USPS Network Rationalization Phases
The Postal Service is moving ahead with the rationalization of its network. The implementation will be executed by modifying service standards in two phases. The first phase will begin July 1, 2012, and the second phase will start on February 1, 2014. Should changes in circumstances warrant, this phased approach will allow the Postal Service to reconsider implementation of the second phase.
When planning your mailing program, how often do you ask “How long will it take my mailpiece to hit the recipient’s mailbox?”
You must make a choice whether to mail First Class or Standard. Of course, there are rules and limitations to what material can be mailed for either class so that will be a factor in driving your decision.
First Class Mail – any mailable matter can be sent as First Class Mail. Below are types of mail that must be sent as First Class mail.
- All matter wholly or partly in writing or typewriting
- All actual and personal correspondence
- All bills and statements of account
- All matter sealed or otherwise closed against inspection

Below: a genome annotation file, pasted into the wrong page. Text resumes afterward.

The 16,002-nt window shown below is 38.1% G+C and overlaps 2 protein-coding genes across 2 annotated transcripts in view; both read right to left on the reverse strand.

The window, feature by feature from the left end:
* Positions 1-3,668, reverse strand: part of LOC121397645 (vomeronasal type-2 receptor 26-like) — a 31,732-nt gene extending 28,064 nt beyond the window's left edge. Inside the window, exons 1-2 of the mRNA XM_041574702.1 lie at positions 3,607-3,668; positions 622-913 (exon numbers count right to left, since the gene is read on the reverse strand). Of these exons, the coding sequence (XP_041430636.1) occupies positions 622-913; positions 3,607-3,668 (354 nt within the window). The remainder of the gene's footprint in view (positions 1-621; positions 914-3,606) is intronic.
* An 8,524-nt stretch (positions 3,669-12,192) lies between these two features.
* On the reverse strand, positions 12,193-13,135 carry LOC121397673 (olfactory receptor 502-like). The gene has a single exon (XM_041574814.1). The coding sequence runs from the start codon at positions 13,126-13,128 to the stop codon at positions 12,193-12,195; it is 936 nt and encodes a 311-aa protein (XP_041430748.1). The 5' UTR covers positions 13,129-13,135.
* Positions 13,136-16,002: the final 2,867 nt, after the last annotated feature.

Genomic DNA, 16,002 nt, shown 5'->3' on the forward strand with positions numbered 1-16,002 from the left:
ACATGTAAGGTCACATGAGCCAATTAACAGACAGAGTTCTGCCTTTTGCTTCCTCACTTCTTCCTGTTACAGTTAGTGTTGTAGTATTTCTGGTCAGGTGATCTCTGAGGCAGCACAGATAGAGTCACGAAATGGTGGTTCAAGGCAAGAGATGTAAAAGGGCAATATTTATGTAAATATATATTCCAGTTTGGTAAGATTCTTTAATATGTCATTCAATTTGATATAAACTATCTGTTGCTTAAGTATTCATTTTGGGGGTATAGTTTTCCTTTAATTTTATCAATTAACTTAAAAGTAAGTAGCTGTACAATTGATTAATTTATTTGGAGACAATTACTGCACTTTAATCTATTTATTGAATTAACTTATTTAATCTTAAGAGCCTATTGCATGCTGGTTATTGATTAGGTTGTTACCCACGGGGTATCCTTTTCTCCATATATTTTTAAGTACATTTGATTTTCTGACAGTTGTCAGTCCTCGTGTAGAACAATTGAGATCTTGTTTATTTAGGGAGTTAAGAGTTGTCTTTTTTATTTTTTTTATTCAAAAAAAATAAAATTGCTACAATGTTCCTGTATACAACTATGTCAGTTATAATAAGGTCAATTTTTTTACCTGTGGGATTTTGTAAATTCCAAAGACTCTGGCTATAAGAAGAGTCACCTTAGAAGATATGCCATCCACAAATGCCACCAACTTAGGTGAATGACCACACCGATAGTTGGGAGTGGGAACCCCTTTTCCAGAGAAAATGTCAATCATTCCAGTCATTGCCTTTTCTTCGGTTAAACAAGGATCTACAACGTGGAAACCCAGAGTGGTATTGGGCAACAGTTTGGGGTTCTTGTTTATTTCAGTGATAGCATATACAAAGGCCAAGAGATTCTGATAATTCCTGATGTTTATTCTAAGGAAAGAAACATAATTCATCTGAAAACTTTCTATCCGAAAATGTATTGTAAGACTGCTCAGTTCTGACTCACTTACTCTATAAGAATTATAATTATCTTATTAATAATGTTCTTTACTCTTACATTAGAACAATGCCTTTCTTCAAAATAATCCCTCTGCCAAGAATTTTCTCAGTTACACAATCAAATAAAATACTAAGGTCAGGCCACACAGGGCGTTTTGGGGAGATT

Standard Mail – includes the subclasses of regular Standard Mail, Nonprofit Standard Mail, Carrier Route Standard Mail and Nonprofit Carrier Route Standard Mail.
- Direct Mail
Let’s say your mail piece is informational in nature and contains no confidential data. You could either mail it First Class or Standard Mail. Let’s go further and say that there is dated information (perhaps an invitation to an event or notice of road construction). Now your mail class decision lies in deliverability.
Taking advantage of the lower postage rates for Standard Mail is a great idea if you plan well enough in advance to account for the slower delivery service standard.
The USPS RIBBS website (Rapid Information Bulletin Board – always good information here, folks!) just published Service Standards Maps for all classes of mail at all points of entry.
These are the new Service Standards effective July 1, 2012 (the beginning of Phase 1 of the USPS network rationalization).
It’s easy to use – simply choose your class of mail and your SCF area (first three digits of your ZIP code) and away you go.
Below are examples generated for my SCF area of 641
Plan ahead, review your Service Standards and save a few dollars of your marketing budget!